Editorial: Delays don’t mean savings

Spend now, or spend more later?

City council being frugal with our taxpayer dollars is a good thing but delaying necessary purchases is another.

Last week, council was asked to vote on a $4.7 million budget amendment, basically giving city staff the go-ahead and funding to get a number of 2019 projects started before council’s budget deliberations, which have been delayed till spring. But rather than examining some of the bigger ticket items, like a chlorine generation plant, for savings, council only asked about three things: delaying replacing the carpet in the Penticton Trade and Convention Centre, delaying the purchase of a new sewer flushing truck and the cost of new breathing units for the fire department.

Putting off something like the carpet replacement is only delaying the inevitable. You can maybe avoid it for a while, but the need doesn’t change, and this project has been delayed since 2011.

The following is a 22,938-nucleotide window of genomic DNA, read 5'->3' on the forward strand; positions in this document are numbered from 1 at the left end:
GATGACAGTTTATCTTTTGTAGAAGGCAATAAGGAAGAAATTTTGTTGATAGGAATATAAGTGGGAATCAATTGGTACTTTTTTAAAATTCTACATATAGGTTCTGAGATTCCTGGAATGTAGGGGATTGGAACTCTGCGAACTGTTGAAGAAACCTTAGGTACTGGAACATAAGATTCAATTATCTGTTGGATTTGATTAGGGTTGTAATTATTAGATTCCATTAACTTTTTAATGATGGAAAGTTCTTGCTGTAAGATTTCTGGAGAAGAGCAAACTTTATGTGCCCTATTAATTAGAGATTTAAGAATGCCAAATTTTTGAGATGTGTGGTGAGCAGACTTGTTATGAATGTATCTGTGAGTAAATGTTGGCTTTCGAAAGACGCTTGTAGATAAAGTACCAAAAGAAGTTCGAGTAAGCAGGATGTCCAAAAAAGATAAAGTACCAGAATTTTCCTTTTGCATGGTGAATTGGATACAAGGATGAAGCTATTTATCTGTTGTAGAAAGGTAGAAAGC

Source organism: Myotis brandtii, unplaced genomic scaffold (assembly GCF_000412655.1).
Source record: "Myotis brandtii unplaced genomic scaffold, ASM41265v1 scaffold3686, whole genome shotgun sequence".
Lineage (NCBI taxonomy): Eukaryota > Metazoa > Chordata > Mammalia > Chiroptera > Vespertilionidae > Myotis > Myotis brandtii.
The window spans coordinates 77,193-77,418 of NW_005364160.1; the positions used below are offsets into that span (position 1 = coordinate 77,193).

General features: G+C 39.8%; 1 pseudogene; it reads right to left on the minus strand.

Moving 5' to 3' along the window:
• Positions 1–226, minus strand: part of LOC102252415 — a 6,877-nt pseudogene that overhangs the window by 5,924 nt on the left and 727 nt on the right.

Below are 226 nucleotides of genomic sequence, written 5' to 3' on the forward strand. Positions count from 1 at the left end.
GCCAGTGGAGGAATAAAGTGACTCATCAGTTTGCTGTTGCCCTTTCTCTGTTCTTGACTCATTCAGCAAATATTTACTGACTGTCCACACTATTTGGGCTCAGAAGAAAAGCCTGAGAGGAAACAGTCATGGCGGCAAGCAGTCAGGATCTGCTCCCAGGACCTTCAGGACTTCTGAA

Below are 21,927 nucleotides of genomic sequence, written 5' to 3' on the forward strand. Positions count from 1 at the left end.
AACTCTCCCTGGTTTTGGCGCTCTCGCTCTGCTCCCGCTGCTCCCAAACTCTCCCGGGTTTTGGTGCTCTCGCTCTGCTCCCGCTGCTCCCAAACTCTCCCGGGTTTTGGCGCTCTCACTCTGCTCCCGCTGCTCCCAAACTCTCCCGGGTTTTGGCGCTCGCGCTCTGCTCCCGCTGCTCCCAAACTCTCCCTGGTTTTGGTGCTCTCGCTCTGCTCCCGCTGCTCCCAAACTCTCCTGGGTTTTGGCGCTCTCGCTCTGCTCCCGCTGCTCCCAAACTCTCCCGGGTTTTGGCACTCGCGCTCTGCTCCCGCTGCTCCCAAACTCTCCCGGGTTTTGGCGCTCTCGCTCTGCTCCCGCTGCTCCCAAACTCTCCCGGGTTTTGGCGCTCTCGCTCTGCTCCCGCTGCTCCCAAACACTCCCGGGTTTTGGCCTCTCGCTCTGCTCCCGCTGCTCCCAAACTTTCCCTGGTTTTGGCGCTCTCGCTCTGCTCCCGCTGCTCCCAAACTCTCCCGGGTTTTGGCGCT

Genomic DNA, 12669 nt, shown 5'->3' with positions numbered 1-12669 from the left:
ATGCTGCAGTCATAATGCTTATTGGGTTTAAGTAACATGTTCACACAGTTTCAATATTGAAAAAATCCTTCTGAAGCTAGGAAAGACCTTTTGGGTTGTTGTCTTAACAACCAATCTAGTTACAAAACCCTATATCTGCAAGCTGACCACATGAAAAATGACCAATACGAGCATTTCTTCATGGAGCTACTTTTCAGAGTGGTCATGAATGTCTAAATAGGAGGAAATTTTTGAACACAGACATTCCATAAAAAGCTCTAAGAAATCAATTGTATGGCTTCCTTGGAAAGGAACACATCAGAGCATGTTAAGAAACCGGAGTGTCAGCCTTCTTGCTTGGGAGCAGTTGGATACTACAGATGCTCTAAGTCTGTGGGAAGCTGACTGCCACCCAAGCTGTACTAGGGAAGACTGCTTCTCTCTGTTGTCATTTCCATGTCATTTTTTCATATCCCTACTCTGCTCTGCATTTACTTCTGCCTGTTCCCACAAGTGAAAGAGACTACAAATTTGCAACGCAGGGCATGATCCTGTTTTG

It’s likely purchasing carpeting was cheaper a few years ago than it is today. Same goes for the sewer flush truck; ours is now at the point where staff are concerned it might break down — why was a replacement not purchased at a time to allow their life cycles to overlap?

Whether it’s roads or carpets, delaying spending is a good way to make your city budget look smaller and keep tax increases down, but eventually, the work won’t be optional. All you’ve accomplished is passing the cost — plus inflation and interim repair costs — on to later taxpayers.

Delaying spending does make sense in some cases but, like a homeowner preparing their budget, setting aside money to eventually pay for it is the next step. The City of Penticton has any number of reserves for major future capital projects; why was the same principle not applied to these delayed projects?

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